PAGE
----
(Eric Rohmer, 1981) · "It is impossible to think about nothing." After François spots his girlfriend’s ex leaving her apartment one morning, he follows him around Paris, accompanied by the vivacious teenage girl he meets along the way. Rohmer breaks from the first-person narration of the Moral Tales for a delicate balance of perspectives, revealing characters too much in their own heads to begin to understand others. Film critic Dave Kehr called it “a perfect film.”
runtime: 108 min format: DCP
(Anthony Chen, 2013) · One of the most critically acclaimed movies to come out of Singapore in recent years, Anthony Chen’s debut depicts the everyday life of a Singaporean family and their newly-arrived Filipina domestic helper, Teresa. It centers on the uneasy development of the relationship between Teresa and the young son Jia Le. This sensitively drawn portrayal of Singaporean life in the 1990s is the first Singaporean feature film to receive the Caméra d'Or award at Cannes.
runtime: 90 min format: DCP
(Ingmar Bergman, 1953) · At the start of the short Nordic summer, two young adults act on an impulse – stealing a boat to drift freely into the wilderness. Monika is running away from an abusive father and a town full of leering men. Harry feels put down and exploited at his menial job. Together they live out a pastoral fantasy as fleeting as their youth. The film originally sparked controversy for its frank depiction of nudity and was the first Bergman film seen by Woody Allen.
runtime: 96 min format: 35mm
(Gordon Parks, 1968) · This film program consists of Gordon Parks’ three early documentary films: Flavio (1964), Diary of a Harlem Family (1968), and World of Piri Thomas (1968), all presented in 16mm. The films explore the lives of individuals separated by location—Black Harlem, Brazil, and Spanish Harlem—but are all unified by their impoverished environments and struggles to survive for a better future. The screening is free and open to the public.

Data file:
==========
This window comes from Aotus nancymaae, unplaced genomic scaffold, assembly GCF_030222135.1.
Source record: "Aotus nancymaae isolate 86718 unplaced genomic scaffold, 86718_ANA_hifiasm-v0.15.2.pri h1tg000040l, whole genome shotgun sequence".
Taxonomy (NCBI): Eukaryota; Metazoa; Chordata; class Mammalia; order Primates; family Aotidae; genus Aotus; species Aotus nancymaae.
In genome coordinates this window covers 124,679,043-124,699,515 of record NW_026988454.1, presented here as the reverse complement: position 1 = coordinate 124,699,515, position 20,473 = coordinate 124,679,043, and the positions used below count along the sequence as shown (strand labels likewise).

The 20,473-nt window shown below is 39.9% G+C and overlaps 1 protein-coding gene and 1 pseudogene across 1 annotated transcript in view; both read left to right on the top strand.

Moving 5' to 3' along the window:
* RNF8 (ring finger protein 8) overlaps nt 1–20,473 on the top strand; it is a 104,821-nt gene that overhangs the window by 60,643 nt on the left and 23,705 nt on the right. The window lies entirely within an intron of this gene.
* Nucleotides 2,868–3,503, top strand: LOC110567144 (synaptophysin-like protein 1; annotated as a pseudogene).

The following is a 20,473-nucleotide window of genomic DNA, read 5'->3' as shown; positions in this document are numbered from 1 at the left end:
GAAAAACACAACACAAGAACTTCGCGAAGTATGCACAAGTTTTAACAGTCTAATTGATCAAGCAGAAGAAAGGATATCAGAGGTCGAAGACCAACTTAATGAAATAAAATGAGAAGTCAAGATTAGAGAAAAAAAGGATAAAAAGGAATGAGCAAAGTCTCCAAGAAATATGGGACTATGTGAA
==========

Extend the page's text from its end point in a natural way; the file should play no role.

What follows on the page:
runtime: 92 min format: 16mm
(Ridley Scott, 1982) · When the bioengineered space slaves of 2019 escape to L.A.-cum-Hong Kong, seminal cybernoir gumshoe Rick Deckard (Harrison Ford) is on the case administering Turing Tests from plutocratic ziggurat penthouses and cruising the skies to Vangelis' moody jazz-synth score. Widely misunderstood when released, Blade Runner provides an inspirational neon template for those charged with actually implementing our upcoming biotech dystopia. The final cut will be screened.
runtime: 117 min format: DCP
(George Lucas, 1973) · The most nostalgic trip of the seventies takes place one night in small-town California circa 1962. College-bound Curt is stricken by a mysterious blonde he feels compelled to meet. Steve pitches an open relationship to his sweetheart Laurie. Terry tries to impress a girl he picked up in his friend’s car. John gets stuck babysitting a thirteen year-old in his hot rod. Their paths may diverge, but everybody’s listening to the same rock n’ roll.
runtime: 110 min format: 35mm
(Pete Docter and Ronaldo Del Carmen, 2015) · Pixar's newest film tells the story of young Riley's move from the Midwest to San Francisco through her personified emotions: Joy (voiced Amy Poehler), Fear (Bill Hader), Anger (Lewis Black), Disgust (Mindy Kaling), and Sadness (Phyllis Smith). In the vein of Oliver Sacks's work, Inside Out's inventive exploration of the emotional state and how people think is gorgeously animated and powerfully moving for all ages.
runtime: 102 min format: 35mm
(John Cromwell, 1934) · After four years of studying painting with no results, Philip Carey (Leslie Howard) decides to attend medical school in London instead. There, he falls in love with waitress Mildred Rogers (Bette Davis), a cruel woman who finds his romantic attention unwelcome and runs off with another man. Just when Philip begins to find happiness elsewhere, he finds himself hopelessly bonded to Mildred yet again. 35mm print courtesy of of the Library of Congress.
runtime: 83 min format: 35mm